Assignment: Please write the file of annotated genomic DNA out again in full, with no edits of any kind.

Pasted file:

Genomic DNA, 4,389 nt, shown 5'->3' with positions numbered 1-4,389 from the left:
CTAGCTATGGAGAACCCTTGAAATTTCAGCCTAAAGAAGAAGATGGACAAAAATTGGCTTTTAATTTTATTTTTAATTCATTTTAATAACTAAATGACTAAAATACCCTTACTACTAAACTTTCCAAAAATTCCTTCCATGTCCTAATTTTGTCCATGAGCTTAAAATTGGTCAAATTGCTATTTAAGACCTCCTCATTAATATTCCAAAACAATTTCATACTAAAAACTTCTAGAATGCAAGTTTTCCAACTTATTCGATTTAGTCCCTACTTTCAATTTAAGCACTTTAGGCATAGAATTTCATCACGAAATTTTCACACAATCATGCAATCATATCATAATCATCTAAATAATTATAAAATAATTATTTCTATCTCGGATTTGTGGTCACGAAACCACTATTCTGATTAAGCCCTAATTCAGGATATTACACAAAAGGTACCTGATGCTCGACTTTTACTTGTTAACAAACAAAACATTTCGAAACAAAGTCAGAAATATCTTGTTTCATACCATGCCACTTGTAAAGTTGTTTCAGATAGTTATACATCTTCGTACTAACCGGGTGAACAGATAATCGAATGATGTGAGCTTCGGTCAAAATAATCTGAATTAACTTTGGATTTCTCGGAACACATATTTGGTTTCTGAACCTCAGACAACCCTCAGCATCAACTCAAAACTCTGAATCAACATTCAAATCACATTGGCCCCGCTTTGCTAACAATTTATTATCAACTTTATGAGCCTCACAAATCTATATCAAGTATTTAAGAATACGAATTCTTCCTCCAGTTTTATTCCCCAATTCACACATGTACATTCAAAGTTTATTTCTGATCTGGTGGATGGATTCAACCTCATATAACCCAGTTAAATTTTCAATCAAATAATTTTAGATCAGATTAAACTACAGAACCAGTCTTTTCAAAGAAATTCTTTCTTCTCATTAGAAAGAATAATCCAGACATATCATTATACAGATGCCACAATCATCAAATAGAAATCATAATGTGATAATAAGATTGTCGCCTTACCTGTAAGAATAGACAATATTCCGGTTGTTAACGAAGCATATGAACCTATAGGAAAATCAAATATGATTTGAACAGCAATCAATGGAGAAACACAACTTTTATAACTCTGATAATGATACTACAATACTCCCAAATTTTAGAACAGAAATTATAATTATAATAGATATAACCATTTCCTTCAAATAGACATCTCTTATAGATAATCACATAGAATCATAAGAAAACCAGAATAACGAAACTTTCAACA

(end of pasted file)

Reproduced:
Genomic DNA, 4,389 nt, shown 5'->3' with positions numbered 1-4,389 from the left:
CTAGCTATGGAGAACCCTTGAAATTTCAGCCTAAAGAAGAAGATGGACAAAAATTGGCTTTTAATTTTATTTTTAATTCATTTTAATAACTAAATGACTAAAATACCCTTACTACTAAACTTTCCAAAAATTCCTTCCATGTCCTAATTTTGTCCATGAGCTTAAAATTGGTCAAATTGCTATTTAAGACCTCCTCATTAATATTCCAAAACAATTTCATACTAAAAACTTCTAGAATGCAAGTTTTCCAACTTATTCGATTTAGTCCCTACTTTCAATTTAAGCACTTTAGGCATAGAATTTCATCACGAAATTTTCACACAATCATGCAATCATATCATAATCATCTAAATAATTATAAAATAATTATTTCTATCTCGGATTTGTGGTCACGAAACCACTATTCTGATTAAGCCCTAATTCAGGATATTACACAAAAGGTACCTGATGCTCGACTTTTACTTGTTAACAAACAAAACATTTCGAAACAAAGTCAGAAATATCTTGTTTCATACCATGCCACTTGTAAAGTTGTTTCAGATAGTTATACATCTTCGTACTAACCGGGTGAACAGATAATCGAATGATGTGAGCTTCGGTCAAAATAATCTGAATTAACTTTGGATTTCTCGGAACACATATTTGGTTTCTGAACCTCAGACAACCCTCAGCATCAACTCAAAACTCTGAATCAACATTCAAATCACATTGGCCCCGCTTTGCTAACAATTTATTATCAACTTTATGAGCCTCACAAATCTATATCAAGTATTTAAGAATACGAATTCTTCCTCCAGTTTTATTCCCCAATTCACACATGTACATTCAAAGTTTATTTCTGATCTGGTGGATGGATTCAACCTCATATAACCCAGTTAAATTTTCAATCAAATAATTTTAGATCAGATTAAACTACAGAACCAGTCTTTTCAAAGAAATTCTTTCTTCTCATTAGAAAGAATAATCCAGACATATCATTATACAGATGCCACAATCATCAAATAGAAATCATAATGTGATAATAAGATTGTCGCCTTACCTGTAAGAATAGACAATATTCCGGTTGTTAACGAAGCATATGAACCTATAGGAAAATCAAATATGATTTGAACAGCAATCAATGGAGAAACACAACTTTTATAACTCTGATAATGATACTACAATACTCCCAAATTTTAGAACAGAAATTATAATTATAATAGATATAACCATTTCCTTCAAATAGACATCTCTTATAGATAATCACATAGAATCATAAGAAAACCAGAATAACGAAACTTTCAACA